> > > Walkermonk@a... wrote:
            > > >
            > > > >In a message dated 7/22/2005 9:48:29 AM Central Daylight Time,
            > > > >WendellWag@a... writes:
            > > > >The Harry Potter
            > > > >books are still a teenage-angst series with magic names
            > slapped on
            > > > >everything.
            > > > >This is incorrect. The stories are about the struggle between
            > good
            > > and evil,
            > > > >and how difficult it is to sometimes recognize good and the
            > sacrifices
            > > > >required for doing what is right. The ratio of magic names is
            > quite
            > > low compared to
            > > > >just regular names. And teenage angst? When did angst become the
            > > sole province
            > > > >of teenagers and why is there contempt for teenage feelings? The
            > > situations
            > > > >being confronted by the teenagers in the HP books aren't for the
            > > faint of heart
            > > > >or the immature of character. Do the teenagers handle the
            > situations
            > > > >differently than the adults portrayed? Yes. The teens aren't
            > always
            > > correct either. But
            > > > >they matter, and I don't see anything wrong in that. The HP
            > books
            > > aren't my
            > > > >favorite and I think they have some flaws. But Wendell's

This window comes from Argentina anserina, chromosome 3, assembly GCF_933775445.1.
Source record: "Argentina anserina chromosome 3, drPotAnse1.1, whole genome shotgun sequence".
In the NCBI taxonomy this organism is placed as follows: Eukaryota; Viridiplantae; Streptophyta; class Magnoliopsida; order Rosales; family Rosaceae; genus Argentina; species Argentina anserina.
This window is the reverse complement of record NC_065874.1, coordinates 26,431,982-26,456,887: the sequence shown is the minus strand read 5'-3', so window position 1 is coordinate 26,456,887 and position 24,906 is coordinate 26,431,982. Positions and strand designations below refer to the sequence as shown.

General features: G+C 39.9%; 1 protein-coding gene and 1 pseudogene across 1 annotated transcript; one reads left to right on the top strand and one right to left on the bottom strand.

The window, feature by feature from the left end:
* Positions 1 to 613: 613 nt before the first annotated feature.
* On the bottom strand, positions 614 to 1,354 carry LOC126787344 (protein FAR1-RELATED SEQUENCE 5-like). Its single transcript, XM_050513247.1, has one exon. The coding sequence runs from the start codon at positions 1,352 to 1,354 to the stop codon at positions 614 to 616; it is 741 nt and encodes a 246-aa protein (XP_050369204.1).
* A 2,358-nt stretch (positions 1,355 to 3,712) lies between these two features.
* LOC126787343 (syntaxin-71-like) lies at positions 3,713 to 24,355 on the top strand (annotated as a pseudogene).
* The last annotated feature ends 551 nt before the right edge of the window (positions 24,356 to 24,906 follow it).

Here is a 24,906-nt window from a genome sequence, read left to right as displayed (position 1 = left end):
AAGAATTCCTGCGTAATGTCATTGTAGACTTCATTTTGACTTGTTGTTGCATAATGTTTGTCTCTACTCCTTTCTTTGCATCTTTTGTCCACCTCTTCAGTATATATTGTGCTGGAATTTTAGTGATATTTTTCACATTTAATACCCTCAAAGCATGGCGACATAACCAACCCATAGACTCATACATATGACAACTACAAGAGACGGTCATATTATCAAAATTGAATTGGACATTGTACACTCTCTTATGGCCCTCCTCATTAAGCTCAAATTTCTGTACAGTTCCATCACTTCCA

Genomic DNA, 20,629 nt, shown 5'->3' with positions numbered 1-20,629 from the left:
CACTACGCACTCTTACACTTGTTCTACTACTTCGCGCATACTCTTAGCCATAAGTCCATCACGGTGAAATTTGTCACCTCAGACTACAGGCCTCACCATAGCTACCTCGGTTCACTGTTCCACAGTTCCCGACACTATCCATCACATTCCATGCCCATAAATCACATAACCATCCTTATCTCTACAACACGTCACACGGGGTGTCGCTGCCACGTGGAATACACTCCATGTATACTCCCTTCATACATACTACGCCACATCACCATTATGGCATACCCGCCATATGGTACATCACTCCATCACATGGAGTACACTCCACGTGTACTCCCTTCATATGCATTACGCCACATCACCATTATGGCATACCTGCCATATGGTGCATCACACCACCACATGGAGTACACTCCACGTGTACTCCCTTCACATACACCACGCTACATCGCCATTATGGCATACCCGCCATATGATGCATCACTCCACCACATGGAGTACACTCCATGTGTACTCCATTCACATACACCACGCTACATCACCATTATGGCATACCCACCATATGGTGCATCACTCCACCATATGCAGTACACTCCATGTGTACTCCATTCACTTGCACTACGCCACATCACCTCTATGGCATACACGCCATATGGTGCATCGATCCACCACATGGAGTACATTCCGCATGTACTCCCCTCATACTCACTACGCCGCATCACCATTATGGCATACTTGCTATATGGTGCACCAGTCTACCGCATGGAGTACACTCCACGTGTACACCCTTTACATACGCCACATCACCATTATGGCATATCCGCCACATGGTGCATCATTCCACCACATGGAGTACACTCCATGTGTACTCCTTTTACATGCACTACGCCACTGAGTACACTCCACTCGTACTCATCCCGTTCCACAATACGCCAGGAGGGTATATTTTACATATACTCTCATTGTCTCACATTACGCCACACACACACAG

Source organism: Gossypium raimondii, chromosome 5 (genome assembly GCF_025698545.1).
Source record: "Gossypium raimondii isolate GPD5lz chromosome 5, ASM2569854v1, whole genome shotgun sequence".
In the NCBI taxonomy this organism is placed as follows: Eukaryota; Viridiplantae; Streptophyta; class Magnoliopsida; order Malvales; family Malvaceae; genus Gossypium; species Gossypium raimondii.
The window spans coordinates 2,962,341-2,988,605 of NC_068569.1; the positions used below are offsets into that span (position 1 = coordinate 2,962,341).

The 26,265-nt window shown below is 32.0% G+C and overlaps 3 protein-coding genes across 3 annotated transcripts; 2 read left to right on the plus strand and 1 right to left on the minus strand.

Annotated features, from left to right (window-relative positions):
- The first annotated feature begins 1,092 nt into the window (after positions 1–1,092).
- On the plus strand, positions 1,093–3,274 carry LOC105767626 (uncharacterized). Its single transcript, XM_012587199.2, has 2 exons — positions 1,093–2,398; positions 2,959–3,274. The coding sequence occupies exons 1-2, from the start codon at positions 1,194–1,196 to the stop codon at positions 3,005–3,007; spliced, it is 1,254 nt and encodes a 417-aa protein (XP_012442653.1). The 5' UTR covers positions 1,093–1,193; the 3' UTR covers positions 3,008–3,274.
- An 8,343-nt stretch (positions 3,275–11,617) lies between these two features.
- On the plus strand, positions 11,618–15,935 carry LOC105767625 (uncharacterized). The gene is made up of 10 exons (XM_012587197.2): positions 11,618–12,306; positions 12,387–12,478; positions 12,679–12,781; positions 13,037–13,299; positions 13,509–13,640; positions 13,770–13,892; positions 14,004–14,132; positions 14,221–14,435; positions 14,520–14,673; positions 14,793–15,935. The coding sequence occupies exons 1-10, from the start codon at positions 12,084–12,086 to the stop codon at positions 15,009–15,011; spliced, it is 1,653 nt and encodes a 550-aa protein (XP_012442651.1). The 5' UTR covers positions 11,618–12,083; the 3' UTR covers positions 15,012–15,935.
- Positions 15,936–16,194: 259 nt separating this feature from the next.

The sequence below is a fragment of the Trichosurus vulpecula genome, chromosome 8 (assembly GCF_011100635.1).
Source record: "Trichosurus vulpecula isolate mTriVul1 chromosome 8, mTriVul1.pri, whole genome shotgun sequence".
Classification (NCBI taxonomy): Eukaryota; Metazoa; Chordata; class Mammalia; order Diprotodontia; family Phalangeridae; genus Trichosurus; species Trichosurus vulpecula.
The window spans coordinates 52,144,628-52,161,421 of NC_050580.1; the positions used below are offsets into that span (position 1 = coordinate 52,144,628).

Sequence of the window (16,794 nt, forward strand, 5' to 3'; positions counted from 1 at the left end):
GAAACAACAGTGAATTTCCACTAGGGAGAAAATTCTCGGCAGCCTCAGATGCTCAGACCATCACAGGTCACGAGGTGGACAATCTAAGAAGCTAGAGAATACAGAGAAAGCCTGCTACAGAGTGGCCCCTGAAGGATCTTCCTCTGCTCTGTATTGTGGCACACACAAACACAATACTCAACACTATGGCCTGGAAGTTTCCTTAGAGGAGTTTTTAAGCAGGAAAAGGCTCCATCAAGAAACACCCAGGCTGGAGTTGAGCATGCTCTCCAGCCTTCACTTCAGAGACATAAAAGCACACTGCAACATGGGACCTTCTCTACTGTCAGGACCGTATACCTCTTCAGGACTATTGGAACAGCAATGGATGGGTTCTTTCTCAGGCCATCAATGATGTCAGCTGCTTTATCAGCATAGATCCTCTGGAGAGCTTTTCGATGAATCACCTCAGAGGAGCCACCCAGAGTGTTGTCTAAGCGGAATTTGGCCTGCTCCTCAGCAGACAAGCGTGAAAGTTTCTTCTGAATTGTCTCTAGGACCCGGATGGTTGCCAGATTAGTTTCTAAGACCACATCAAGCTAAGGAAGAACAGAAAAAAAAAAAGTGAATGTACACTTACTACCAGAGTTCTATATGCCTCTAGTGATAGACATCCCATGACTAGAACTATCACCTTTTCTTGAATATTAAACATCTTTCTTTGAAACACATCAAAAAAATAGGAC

> > contemptuous one-line
            > > > >dismissal is far below what the books deserve.
            > > > >
            > > > >
            > > > >Incidentally, I read a news story about Rowling recently in
            > which
            > > she said
            > > > >that she never read (or, more precisely, she never finished)
            > either
            > > _The Lord
            > > > >of the Rings_ or _The Chronicles of Narnia_.
            > > > >Well, according to this particular article (which immediately
            > loses
            > > points
            > > > >with me by mentioning Rowling's haircolor), Rowling must have at
            > > least read "The
            > > > >Last Battle." So if she hasn't finished Narnia, then I wonder
            > which
            > > one(s)
            > > > >she left out. This is at odds, btw, with many other interviews
            > and
            > > other
            > > > >statements about Lewis.
            > > > >
            > > > >Grace Monk
            > > > >
            > > > >
            > > > >[Non-text portions of this message have been removed]
            > > > >
            > > > >
            > > > >
            > > > >The Mythopoeic Society website http://www.mythsoc.org
            > > > >Yahoo! Groups Links
            > > > >
            > > > >
            > > > >
            > > > >
            > > > >
            > > > >
            > > > >
            > > > >
            > > > >
            > > > >
            > >
            >